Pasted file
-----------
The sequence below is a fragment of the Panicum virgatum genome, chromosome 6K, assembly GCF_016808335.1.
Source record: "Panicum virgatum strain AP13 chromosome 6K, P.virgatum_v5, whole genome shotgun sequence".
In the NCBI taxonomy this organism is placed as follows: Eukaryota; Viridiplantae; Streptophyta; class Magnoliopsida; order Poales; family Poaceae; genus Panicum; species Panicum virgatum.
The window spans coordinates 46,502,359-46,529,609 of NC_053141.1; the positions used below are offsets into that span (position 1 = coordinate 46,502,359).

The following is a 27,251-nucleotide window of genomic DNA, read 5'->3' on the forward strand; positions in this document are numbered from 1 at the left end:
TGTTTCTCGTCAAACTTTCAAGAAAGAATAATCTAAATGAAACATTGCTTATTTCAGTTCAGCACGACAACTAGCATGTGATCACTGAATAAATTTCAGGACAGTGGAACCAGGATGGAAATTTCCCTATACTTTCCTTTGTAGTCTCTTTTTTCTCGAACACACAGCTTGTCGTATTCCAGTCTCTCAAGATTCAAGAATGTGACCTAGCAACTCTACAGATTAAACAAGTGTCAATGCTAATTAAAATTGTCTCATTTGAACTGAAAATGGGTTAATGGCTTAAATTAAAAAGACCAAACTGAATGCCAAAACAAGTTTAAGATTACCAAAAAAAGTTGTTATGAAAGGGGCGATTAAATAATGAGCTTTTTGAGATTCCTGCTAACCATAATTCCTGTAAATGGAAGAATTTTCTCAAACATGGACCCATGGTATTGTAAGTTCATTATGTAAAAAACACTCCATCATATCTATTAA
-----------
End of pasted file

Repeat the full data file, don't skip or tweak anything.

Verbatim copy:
The sequence below is a fragment of the Panicum virgatum genome, chromosome 6K, assembly GCF_016808335.1.
Source record: "Panicum virgatum strain AP13 chromosome 6K, P.virgatum_v5, whole genome shotgun sequence".
In the NCBI taxonomy this organism is placed as follows: Eukaryota; Viridiplantae; Streptophyta; class Magnoliopsida; order Poales; family Poaceae; genus Panicum; species Panicum virgatum.
The window spans coordinates 46,502,359-46,529,609 of NC_053141.1; the positions used below are offsets into that span (position 1 = coordinate 46,502,359).

The following is a 27,251-nucleotide window of genomic DNA, read 5'->3' on the forward strand; positions in this document are numbered from 1 at the left end:
TGTTTCTCGTCAAACTTTCAAGAAAGAATAATCTAAATGAAACATTGCTTATTTCAGTTCAGCACGACAACTAGCATGTGATCACTGAATAAATTTCAGGACAGTGGAACCAGGATGGAAATTTCCCTATACTTTCCTTTGTAGTCTCTTTTTTCTCGAACACACAGCTTGTCGTATTCCAGTCTCTCAAGATTCAAGAATGTGACCTAGCAACTCTACAGATTAAACAAGTGTCAATGCTAATTAAAATTGTCTCATTTGAACTGAAAATGGGTTAATGGCTTAAATTAAAAAGACCAAACTGAATGCCAAAACAAGTTTAAGATTACCAAAAAAAGTTGTTATGAAAGGGGCGATTAAATAATGAGCTTTTTGAGATTCCTGCTAACCATAATTCCTGTAAATGGAAGAATTTTCTCAAACATGGACCCATGGTATTGTAAGTTCATTATGTAAAAAACACTCCATCATATCTATTAA